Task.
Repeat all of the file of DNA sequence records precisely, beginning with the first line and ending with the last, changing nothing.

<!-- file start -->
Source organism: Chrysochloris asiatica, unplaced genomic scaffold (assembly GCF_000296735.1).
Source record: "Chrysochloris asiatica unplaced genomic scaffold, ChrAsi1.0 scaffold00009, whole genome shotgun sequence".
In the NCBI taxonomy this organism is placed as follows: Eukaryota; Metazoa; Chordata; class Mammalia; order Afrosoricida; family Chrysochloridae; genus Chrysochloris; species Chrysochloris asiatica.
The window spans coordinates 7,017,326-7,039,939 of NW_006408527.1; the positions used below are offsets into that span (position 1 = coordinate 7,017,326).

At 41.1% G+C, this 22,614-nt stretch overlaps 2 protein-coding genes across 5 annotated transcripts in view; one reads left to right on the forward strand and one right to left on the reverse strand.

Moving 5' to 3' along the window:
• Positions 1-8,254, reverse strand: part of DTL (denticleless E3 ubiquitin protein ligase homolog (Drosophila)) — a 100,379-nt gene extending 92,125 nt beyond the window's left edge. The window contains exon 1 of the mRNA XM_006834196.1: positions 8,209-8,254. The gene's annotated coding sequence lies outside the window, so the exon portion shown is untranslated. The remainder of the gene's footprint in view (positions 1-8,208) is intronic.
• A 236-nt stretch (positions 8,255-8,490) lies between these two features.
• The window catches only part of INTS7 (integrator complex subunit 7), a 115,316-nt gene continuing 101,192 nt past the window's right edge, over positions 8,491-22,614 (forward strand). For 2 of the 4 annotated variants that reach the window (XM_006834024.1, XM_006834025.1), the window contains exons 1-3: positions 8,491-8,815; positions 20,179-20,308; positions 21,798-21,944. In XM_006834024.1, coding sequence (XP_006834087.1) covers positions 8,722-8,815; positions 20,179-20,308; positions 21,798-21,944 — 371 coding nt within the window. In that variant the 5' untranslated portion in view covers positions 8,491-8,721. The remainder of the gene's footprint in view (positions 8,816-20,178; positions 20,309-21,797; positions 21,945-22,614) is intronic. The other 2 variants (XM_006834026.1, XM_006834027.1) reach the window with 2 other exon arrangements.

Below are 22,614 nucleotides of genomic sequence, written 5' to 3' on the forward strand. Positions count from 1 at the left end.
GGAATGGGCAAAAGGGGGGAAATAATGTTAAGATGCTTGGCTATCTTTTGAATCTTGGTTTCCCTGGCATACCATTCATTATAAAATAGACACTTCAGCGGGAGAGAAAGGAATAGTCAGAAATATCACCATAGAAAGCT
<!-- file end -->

Source organism: Chrysochloris asiatica, unplaced genomic scaffold (assembly GCF_000296735.1).
Source record: "Chrysochloris asiatica unplaced genomic scaffold, ChrAsi1.0 scaffold00009, whole genome shotgun sequence".
In the NCBI taxonomy this organism is placed as follows: Eukaryota; Metazoa; Chordata; class Mammalia; order Afrosoricida; family Chrysochloridae; genus Chrysochloris; species Chrysochloris asiatica.
The window spans coordinates 7,017,326-7,039,939 of NW_006408527.1; the positions used below are offsets into that span (position 1 = coordinate 7,017,326).

At 41.1% G+C, this 22,614-nt stretch overlaps 2 protein-coding genes across 5 annotated transcripts in view; one reads left to right on the forward strand and one right to left on the reverse strand.

Moving 5' to 3' along the window:
• Positions 1-8,254, reverse strand: part of DTL (denticleless E3 ubiquitin protein ligase homolog (Drosophila)) — a 100,379-nt gene extending 92,125 nt beyond the window's left edge. The window contains exon 1 of the mRNA XM_006834196.1: positions 8,209-8,254. The gene's annotated coding sequence lies outside the window, so the exon portion shown is untranslated. The remainder of the gene's footprint in view (positions 1-8,208) is intronic.
• A 236-nt stretch (positions 8,255-8,490) lies between these two features.
• The window catches only part of INTS7 (integrator complex subunit 7), a 115,316-nt gene continuing 101,192 nt past the window's right edge, over positions 8,491-22,614 (forward strand). For 2 of the 4 annotated variants that reach the window (XM_006834024.1, XM_006834025.1), the window contains exons 1-3: positions 8,491-8,815; positions 20,179-20,308; positions 21,798-21,944. In XM_006834024.1, coding sequence (XP_006834087.1) covers positions 8,722-8,815; positions 20,179-20,308; positions 21,798-21,944 — 371 coding nt within the window. In that variant the 5' untranslated portion in view covers positions 8,491-8,721. The remainder of the gene's footprint in view (positions 8,816-20,178; positions 20,309-21,797; positions 21,945-22,614) is intronic. The other 2 variants (XM_006834026.1, XM_006834027.1) reach the window with 2 other exon arrangements.

Below are 22,614 nucleotides of genomic sequence, written 5' to 3' on the forward strand. Positions count from 1 at the left end.
GGAATGGGCAAAAGGGGGGAAATAATGTTAAGATGCTTGGCTATCTTTTGAATCTTGGTTTCCCTGGCATACCATTCATTATAAAATAGACACTTCAGCGGGAGAGAAAGGAATAGTCAGAAATATCACCATAGAAAGCT